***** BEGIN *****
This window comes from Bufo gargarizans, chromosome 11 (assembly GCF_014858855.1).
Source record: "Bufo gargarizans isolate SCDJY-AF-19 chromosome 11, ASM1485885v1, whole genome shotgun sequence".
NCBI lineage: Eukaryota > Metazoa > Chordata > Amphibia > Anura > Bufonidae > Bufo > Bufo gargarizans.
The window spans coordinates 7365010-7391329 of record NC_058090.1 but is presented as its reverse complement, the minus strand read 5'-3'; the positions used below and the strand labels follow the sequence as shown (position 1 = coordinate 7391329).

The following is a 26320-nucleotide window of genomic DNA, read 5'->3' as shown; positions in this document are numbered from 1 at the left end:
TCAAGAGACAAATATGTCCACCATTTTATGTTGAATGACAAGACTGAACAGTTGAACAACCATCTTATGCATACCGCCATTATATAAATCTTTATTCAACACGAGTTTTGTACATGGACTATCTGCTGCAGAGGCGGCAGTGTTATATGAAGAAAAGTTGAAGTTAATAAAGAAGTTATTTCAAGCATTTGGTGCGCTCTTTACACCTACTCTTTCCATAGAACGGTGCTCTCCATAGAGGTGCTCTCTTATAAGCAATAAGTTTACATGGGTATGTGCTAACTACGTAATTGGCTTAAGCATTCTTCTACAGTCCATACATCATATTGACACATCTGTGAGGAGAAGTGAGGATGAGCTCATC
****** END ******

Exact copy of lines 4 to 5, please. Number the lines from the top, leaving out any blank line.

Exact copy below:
The window spans coordinates 7365010-7391329 of record NC_058090.1 but is presented as its reverse complement, the minus strand read 5'-3'; the positions used below and the strand labels follow the sequence as shown (position 1 = coordinate 7391329).

The following is a 26320-nucleotide window of genomic DNA, read 5'->3' as shown; positions in this document are numbered from 1 at the left end: